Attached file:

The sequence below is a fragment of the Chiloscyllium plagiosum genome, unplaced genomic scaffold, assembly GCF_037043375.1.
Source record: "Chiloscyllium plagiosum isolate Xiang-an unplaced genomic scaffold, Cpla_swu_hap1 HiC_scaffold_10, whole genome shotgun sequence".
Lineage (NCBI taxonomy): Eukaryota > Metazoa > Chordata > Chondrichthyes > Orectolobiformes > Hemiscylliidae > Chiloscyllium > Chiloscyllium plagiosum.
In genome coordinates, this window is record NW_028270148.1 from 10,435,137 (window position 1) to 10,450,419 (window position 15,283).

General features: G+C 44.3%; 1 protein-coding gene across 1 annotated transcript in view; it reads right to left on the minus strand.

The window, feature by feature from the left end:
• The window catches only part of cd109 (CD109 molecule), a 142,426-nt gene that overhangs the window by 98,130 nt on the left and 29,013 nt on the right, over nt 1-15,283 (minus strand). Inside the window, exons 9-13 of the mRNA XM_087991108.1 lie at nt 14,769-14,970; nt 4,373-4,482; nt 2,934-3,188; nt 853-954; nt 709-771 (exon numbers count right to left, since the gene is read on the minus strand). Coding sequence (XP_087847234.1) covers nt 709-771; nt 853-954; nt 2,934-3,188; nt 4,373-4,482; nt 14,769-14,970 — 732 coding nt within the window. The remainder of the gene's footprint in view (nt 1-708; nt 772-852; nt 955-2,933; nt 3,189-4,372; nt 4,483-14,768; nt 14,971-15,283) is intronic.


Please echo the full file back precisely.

The sequence below is a fragment of the Chiloscyllium plagiosum genome, unplaced genomic scaffold, assembly GCF_037043375.1.
Source record: "Chiloscyllium plagiosum isolate Xiang-an unplaced genomic scaffold, Cpla_swu_hap1 HiC_scaffold_10, whole genome shotgun sequence".
Lineage (NCBI taxonomy): Eukaryota > Metazoa > Chordata > Chondrichthyes > Orectolobiformes > Hemiscylliidae > Chiloscyllium > Chiloscyllium plagiosum.
In genome coordinates, this window is record NW_028270148.1 from 10,435,137 (window position 1) to 10,450,419 (window position 15,283).

General features: G+C 44.3%; 1 protein-coding gene across 1 annotated transcript in view; it reads right to left on the minus strand.

The window, feature by feature from the left end:
• The window catches only part of cd109 (CD109 molecule), a 142,426-nt gene that overhangs the window by 98,130 nt on the left and 29,013 nt on the right, over nt 1-15,283 (minus strand). Inside the window, exons 9-13 of the mRNA XM_087991108.1 lie at nt 14,769-14,970; nt 4,373-4,482; nt 2,934-3,188; nt 853-954; nt 709-771 (exon numbers count right to left, since the gene is read on the minus strand). Coding sequence (XP_087847234.1) covers nt 709-771; nt 853-954; nt 2,934-3,188; nt 4,373-4,482; nt 14,769-14,970 — 732 coding nt within the window. The remainder of the gene's footprint in view (nt 1-708; nt 772-852; nt 955-2,933; nt 3,189-4,372; nt 4,483-14,768; nt 14,971-15,283) is intronic.